Enrico Caruso (1873-1921)

Enrico Caruso Enrico Caruso

Enrico Caruso è considerato il più grande tenore di tutti i tempi, sebbene  la sua carriera di cantante decollò solamente dopo i venti anni a causa sia delle modeste condizioni economiche della famiglia, ma anche di scarse doti naturali.  La sua voce - diventata poi leggendaria - fu il frutto di una costante applicazione che lo portò a sviluppare una tecnica personale per trasformare il  timbro vocale scuro in elemento di virile seduzione. A Napoli, sua città natale, fu  inizialmente protagonista di grandi successi, ma anche di una delusione talmente cocente nella rappresentazione dell’Elisir d’Amore al teatro San Carlo da decidere di trasferirsi nel 1903 a New York. Lì cantò al Metropolitan per 607 volte, in 37 opere diverse e in 18 stagioni liriche, acclamato da pubblica e critica.

He has been acknowledged as the greatest tenor ever. Errico Caruso was a Neapolitan with minimal education who never played a musical instrument, sang largely by ear and couldn’t hit a high C, but had a pure voice and an astute memory for songs. More commonly known as Enrico Caruso, he set the standard for the contemporary greats of the later 20th century: Pavarotti, DiStefano and Domingo.

Caruso made his first recording in a hotel suite in Milan in 1902. Over the next 19 years of his life he made 488 recordings, almost all for Victor label, literally putting the record company on the map earning several millions for the label and himself. In 1902, his sobbing “Vesti la giubba” (Put on your costume) from Leoncavallo’s “Pagliacci” sold more than one million records making him the first recording star in history to do so. His recordings established opera with the American audience and set the model for later generations of tenors.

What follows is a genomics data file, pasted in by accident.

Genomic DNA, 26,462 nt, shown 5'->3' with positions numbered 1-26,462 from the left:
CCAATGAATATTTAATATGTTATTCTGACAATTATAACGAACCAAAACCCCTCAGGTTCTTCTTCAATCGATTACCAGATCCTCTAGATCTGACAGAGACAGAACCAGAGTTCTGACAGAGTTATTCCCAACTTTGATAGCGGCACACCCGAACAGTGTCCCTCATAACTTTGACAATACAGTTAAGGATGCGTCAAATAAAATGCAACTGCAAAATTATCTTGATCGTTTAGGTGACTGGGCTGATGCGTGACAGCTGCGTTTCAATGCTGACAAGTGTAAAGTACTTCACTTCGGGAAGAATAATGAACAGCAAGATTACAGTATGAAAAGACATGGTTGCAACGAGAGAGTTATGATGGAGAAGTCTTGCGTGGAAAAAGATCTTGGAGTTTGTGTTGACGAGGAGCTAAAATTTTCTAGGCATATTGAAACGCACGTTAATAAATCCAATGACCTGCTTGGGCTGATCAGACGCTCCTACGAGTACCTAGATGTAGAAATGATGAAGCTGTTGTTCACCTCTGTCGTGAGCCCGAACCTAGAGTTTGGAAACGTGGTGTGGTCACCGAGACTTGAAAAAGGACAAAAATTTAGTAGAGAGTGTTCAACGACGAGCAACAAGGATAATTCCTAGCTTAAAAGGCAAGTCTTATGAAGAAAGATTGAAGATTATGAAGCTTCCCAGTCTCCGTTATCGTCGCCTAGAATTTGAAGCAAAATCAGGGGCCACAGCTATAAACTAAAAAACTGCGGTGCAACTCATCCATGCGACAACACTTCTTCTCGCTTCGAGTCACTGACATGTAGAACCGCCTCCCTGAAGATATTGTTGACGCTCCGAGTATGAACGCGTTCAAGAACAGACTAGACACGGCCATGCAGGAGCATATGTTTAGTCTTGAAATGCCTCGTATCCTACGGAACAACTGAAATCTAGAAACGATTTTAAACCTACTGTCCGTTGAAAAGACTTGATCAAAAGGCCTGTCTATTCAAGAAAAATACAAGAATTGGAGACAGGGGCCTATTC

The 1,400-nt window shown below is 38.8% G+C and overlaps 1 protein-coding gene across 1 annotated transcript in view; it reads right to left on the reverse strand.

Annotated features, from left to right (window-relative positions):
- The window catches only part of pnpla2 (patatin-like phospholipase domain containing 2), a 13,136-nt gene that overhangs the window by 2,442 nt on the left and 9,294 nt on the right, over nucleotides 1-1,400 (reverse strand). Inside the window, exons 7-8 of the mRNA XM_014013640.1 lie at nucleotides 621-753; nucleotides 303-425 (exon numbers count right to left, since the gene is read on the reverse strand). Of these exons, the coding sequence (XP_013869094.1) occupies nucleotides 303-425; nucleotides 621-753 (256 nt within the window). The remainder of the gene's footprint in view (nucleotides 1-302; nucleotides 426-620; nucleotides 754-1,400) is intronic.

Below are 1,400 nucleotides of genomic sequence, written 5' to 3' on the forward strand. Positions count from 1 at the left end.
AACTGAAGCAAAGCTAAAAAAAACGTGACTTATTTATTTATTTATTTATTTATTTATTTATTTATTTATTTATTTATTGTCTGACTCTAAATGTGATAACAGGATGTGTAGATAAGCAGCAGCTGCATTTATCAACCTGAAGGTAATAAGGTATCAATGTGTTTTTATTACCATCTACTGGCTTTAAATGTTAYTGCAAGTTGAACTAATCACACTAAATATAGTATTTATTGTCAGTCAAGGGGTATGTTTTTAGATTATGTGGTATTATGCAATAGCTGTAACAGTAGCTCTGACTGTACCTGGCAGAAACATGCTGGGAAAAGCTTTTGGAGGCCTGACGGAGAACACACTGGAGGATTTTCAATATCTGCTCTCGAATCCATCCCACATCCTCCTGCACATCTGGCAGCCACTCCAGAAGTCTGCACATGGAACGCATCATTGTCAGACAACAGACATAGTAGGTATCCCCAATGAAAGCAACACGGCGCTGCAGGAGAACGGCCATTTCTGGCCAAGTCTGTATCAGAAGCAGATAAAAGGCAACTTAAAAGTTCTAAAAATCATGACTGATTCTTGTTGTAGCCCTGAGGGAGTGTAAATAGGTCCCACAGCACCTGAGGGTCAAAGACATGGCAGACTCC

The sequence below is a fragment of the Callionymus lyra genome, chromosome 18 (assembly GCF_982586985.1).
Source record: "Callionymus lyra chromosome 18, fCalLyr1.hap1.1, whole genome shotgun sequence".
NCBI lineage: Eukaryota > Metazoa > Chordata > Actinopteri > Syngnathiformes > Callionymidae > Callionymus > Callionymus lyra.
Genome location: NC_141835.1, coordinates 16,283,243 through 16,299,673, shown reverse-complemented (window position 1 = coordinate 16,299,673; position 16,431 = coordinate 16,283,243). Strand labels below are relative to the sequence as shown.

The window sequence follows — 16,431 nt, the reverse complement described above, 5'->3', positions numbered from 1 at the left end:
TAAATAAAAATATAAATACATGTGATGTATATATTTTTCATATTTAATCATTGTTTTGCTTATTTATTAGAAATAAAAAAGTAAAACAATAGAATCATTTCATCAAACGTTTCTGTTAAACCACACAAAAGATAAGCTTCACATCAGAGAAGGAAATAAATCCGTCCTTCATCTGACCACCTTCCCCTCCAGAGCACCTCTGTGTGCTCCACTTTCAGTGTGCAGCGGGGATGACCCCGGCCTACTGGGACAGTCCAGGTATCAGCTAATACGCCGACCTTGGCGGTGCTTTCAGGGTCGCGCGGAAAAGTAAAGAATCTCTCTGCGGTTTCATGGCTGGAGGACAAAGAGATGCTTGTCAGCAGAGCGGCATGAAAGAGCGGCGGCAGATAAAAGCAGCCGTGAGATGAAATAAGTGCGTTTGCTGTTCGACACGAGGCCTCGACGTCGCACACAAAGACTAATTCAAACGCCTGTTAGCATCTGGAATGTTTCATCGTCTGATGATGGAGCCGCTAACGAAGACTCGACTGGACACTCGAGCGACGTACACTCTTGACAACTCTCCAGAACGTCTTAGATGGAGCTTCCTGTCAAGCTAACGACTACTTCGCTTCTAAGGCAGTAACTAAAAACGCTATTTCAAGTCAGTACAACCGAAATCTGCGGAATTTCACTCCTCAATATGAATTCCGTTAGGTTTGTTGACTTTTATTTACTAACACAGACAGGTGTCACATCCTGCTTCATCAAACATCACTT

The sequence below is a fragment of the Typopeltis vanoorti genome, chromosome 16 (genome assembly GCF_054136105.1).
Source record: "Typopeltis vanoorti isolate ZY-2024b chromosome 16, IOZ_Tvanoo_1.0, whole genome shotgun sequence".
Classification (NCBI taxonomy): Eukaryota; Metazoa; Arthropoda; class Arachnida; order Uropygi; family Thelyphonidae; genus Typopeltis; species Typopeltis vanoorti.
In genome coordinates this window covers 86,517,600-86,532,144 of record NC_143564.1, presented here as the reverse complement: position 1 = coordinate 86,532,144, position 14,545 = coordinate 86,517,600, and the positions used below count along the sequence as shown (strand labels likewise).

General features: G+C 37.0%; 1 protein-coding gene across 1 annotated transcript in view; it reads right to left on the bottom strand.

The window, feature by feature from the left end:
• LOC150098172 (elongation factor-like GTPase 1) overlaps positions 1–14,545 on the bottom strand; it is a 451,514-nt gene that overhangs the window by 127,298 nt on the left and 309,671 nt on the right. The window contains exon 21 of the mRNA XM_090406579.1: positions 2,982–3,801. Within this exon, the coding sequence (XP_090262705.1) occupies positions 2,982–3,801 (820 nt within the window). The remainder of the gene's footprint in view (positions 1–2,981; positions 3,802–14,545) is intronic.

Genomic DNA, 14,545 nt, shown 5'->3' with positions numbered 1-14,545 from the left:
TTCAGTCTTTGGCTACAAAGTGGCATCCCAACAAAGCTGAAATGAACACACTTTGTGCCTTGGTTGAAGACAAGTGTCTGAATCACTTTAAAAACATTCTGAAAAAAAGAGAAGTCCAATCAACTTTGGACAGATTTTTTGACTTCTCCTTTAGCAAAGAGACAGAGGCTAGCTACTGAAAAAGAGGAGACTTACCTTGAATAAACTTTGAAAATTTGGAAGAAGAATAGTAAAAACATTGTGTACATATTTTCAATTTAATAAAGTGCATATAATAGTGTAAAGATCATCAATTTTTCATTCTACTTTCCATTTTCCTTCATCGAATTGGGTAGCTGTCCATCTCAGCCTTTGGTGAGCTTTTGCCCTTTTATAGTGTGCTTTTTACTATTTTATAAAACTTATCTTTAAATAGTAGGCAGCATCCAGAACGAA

Caruso made his Metropolitan Opera debut in New York in November 1903 and for the next 18 seasons made 607 appearances in 37 different operatic productions.

This master of interpretation with superior command of phrasing began his singing with street minstrels and in the backstreet theaters of Naples. He became a lead singer in 1900 at the La Scala in Milan and soon the round, paunchy Caruso was earning $7,000 a month. He performed in gigantic venues as large as New York’s Yankee Stadium without amplifiers and microphones. Audiences resonated with his natural voice and feelings. As each year passed, he became an ever more celebrated singer – described as one never to be rivaled.

Outside of theater, Caruso used his fame and earnings to not only live “the good life” indulging in luxurious clothing, furnishings and collectibles but was also extremely generous with money and drawings he created as a gifted caricaturist. He helped raise millions of dollars for Allied causes during WWI. He often gifted money to family members and shared with stagehands and others at the end of concert productions. This warm-hearted Neapolitan with a gusto appetite also paid his taxes early. He reasoned if anything happened to him, the government would already have the money in hand rather than going through the process of “collecting what rightfully belongs to them.”

His expansive lifestyle, unchecked appetites and increasing demands took their toll on his health. In 1921, Caruso passed away from pneumonia and peritonitis. He was 48-years-old.